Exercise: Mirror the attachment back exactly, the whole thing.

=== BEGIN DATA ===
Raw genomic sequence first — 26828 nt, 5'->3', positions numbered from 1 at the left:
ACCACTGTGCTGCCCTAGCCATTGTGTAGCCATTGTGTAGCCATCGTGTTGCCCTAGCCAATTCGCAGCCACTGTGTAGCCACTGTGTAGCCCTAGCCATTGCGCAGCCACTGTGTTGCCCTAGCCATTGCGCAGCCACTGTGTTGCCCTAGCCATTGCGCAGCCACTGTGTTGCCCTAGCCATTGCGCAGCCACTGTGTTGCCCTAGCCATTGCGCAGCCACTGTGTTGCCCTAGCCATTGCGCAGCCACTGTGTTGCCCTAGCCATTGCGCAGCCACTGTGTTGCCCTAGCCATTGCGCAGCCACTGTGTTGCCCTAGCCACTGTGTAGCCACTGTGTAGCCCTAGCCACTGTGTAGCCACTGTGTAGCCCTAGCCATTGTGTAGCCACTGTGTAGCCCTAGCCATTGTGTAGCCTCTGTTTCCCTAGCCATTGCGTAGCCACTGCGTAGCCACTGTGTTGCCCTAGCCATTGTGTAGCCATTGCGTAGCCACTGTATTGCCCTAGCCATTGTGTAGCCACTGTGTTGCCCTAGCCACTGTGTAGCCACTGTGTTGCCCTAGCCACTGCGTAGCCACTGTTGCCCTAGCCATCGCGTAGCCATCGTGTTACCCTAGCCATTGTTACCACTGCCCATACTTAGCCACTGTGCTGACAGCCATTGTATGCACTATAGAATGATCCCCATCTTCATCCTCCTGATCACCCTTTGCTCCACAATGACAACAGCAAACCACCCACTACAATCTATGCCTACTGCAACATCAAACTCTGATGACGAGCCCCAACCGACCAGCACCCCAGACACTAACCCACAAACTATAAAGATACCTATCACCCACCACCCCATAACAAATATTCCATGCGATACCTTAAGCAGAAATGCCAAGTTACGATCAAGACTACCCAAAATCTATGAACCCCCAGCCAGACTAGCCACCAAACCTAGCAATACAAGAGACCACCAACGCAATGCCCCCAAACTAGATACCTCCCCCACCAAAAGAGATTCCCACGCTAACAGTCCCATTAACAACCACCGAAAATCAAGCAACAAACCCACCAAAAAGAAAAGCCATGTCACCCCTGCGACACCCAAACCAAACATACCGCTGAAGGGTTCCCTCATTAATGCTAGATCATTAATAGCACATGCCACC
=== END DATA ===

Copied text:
Raw genomic sequence first — 26828 nt, 5'->3', positions numbered from 1 at the left:
ACCACTGTGCTGCCCTAGCCATTGTGTAGCCATTGTGTAGCCATCGTGTTGCCCTAGCCAATTCGCAGCCACTGTGTAGCCACTGTGTAGCCCTAGCCATTGCGCAGCCACTGTGTTGCCCTAGCCATTGCGCAGCCACTGTGTTGCCCTAGCCATTGCGCAGCCACTGTGTTGCCCTAGCCATTGCGCAGCCACTGTGTTGCCCTAGCCATTGCGCAGCCACTGTGTTGCCCTAGCCATTGCGCAGCCACTGTGTTGCCCTAGCCATTGCGCAGCCACTGTGTTGCCCTAGCCATTGCGCAGCCACTGTGTTGCCCTAGCCACTGTGTAGCCACTGTGTAGCCCTAGCCACTGTGTAGCCACTGTGTAGCCCTAGCCATTGTGTAGCCACTGTGTAGCCCTAGCCATTGTGTAGCCTCTGTTTCCCTAGCCATTGCGTAGCCACTGCGTAGCCACTGTGTTGCCCTAGCCATTGTGTAGCCATTGCGTAGCCACTGTATTGCCCTAGCCATTGTGTAGCCACTGTGTTGCCCTAGCCACTGTGTAGCCACTGTGTTGCCCTAGCCACTGCGTAGCCACTGTTGCCCTAGCCATCGCGTAGCCATCGTGTTACCCTAGCCATTGTTACCACTGCCCATACTTAGCCACTGTGCTGACAGCCATTGTATGCACTATAGAATGATCCCCATCTTCATCCTCCTGATCACCCTTTGCTCCACAATGACAACAGCAAACCACCCACTACAATCTATGCCTACTGCAACATCAAACTCTGATGACGAGCCCCAACCGACCAGCACCCCAGACACTAACCCACAAACTATAAAGATACCTATCACCCACCACCCCATAACAAATATTCCATGCGATACCTTAAGCAGAAATGCCAAGTTACGATCAAGACTACCCAAAATCTATGAACCCCCAGCCAGACTAGCCACCAAACCTAGCAATACAAGAGACCACCAACGCAATGCCCCCAAACTAGATACCTCCCCCACCAAAAGAGATTCCCACGCTAACAGTCCCATTAACAACCACCGAAAATCAAGCAACAAACCCACCAAAAAGAAAAGCCATGTCACCCCTGCGACACCCAAACCAAACATACCGCTGAAGGGTTCCCTCATTAATGCTAGATCATTAATAGCACATGCCACC